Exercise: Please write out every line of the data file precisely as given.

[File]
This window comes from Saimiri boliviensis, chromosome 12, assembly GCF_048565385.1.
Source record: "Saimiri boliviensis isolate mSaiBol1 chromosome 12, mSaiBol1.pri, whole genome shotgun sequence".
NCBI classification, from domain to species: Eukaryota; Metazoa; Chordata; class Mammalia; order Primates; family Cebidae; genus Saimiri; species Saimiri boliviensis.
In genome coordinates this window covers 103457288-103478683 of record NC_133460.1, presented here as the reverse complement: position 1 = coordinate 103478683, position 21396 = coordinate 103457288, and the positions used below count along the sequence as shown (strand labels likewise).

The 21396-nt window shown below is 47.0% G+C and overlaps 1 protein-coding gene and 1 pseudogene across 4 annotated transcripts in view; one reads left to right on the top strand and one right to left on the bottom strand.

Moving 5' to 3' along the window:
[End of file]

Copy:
This window comes from Saimiri boliviensis, chromosome 12, assembly GCF_048565385.1.
Source record: "Saimiri boliviensis isolate mSaiBol1 chromosome 12, mSaiBol1.pri, whole genome shotgun sequence".
NCBI classification, from domain to species: Eukaryota; Metazoa; Chordata; class Mammalia; order Primates; family Cebidae; genus Saimiri; species Saimiri boliviensis.
In genome coordinates this window covers 103457288-103478683 of record NC_133460.1, presented here as the reverse complement: position 1 = coordinate 103478683, position 21396 = coordinate 103457288, and the positions used below count along the sequence as shown (strand labels likewise).

The 21396-nt window shown below is 47.0% G+C and overlaps 1 protein-coding gene and 1 pseudogene across 4 annotated transcripts in view; one reads left to right on the top strand and one right to left on the bottom strand.

Moving 5' to 3' along the window: